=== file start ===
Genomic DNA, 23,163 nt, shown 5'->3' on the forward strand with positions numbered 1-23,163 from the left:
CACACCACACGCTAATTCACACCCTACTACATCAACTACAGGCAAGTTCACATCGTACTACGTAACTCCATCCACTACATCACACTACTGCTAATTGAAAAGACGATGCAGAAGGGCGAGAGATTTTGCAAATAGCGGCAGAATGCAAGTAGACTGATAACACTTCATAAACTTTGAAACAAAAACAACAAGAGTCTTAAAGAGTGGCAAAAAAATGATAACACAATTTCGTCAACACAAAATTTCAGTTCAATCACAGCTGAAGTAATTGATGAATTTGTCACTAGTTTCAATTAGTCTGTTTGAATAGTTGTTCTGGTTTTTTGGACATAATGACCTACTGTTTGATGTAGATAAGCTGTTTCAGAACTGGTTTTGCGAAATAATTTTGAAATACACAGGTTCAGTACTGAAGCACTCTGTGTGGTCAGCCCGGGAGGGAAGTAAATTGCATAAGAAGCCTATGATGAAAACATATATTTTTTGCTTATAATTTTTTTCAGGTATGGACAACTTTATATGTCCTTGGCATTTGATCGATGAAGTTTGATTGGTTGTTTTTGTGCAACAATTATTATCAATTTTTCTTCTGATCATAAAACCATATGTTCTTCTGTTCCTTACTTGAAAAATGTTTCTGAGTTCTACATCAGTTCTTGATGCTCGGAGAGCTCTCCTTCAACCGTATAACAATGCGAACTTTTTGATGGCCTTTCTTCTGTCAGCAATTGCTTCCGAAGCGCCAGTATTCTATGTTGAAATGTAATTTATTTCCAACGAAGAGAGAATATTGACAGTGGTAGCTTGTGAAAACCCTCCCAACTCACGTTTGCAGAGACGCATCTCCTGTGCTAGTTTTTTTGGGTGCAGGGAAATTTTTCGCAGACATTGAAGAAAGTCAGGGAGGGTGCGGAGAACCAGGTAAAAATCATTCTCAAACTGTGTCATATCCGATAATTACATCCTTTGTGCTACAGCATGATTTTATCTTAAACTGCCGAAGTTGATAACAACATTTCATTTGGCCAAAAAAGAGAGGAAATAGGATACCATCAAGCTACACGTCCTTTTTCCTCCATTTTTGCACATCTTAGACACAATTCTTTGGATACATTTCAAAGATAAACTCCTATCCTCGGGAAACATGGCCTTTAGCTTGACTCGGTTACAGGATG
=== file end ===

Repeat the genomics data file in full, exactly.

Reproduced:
Genomic DNA, 23,163 nt, shown 5'->3' on the forward strand with positions numbered 1-23,163 from the left:
CACACCACACGCTAATTCACACCCTACTACATCAACTACAGGCAAGTTCACATCGTACTACGTAACTCCATCCACTACATCACACTACTGCTAATTGAAAAGACGATGCAGAAGGGCGAGAGATTTTGCAAATAGCGGCAGAATGCAAGTAGACTGATAACACTTCATAAACTTTGAAACAAAAACAACAAGAGTCTTAAAGAGTGGCAAAAAAATGATAACACAATTTCGTCAACACAAAATTTCAGTTCAATCACAGCTGAAGTAATTGATGAATTTGTCACTAGTTTCAATTAGTCTGTTTGAATAGTTGTTCTGGTTTTTTGGACATAATGACCTACTGTTTGATGTAGATAAGCTGTTTCAGAACTGGTTTTGCGAAATAATTTTGAAATACACAGGTTCAGTACTGAAGCACTCTGTGTGGTCAGCCCGGGAGGGAAGTAAATTGCATAAGAAGCCTATGATGAAAACATATATTTTTTGCTTATAATTTTTTTCAGGTATGGACAACTTTATATGTCCTTGGCATTTGATCGATGAAGTTTGATTGGTTGTTTTTGTGCAACAATTATTATCAATTTTTCTTCTGATCATAAAACCATATGTTCTTCTGTTCCTTACTTGAAAAATGTTTCTGAGTTCTACATCAGTTCTTGATGCTCGGAGAGCTCTCCTTCAACCGTATAACAATGCGAACTTTTTGATGGCCTTTCTTCTGTCAGCAATTGCTTCCGAAGCGCCAGTATTCTATGTTGAAATGTAATTTATTTCCAACGAAGAGAGAATATTGACAGTGGTAGCTTGTGAAAACCCTCCCAACTCACGTTTGCAGAGACGCATCTCCTGTGCTAGTTTTTTTGGGTGCAGGGAAATTTTTCGCAGACATTGAAGAAAGTCAGGGAGGGTGCGGAGAACCAGGTAAAAATCATTCTCAAACTGTGTCATATCCGATAATTACATCCTTTGTGCTACAGCATGATTTTATCTTAAACTGCCGAAGTTGATAACAACATTTCATTTGGCCAAAAAAGAGAGGAAATAGGATACCATCAAGCTACACGTCCTTTTTCCTCCATTTTTGCACATCTTAGACACAATTCTTTGGATACATTTCAAAGATAAACTCCTATCCTCGGGAAACATGGCCTTTAGCTTGACTCGGTTACAGGATG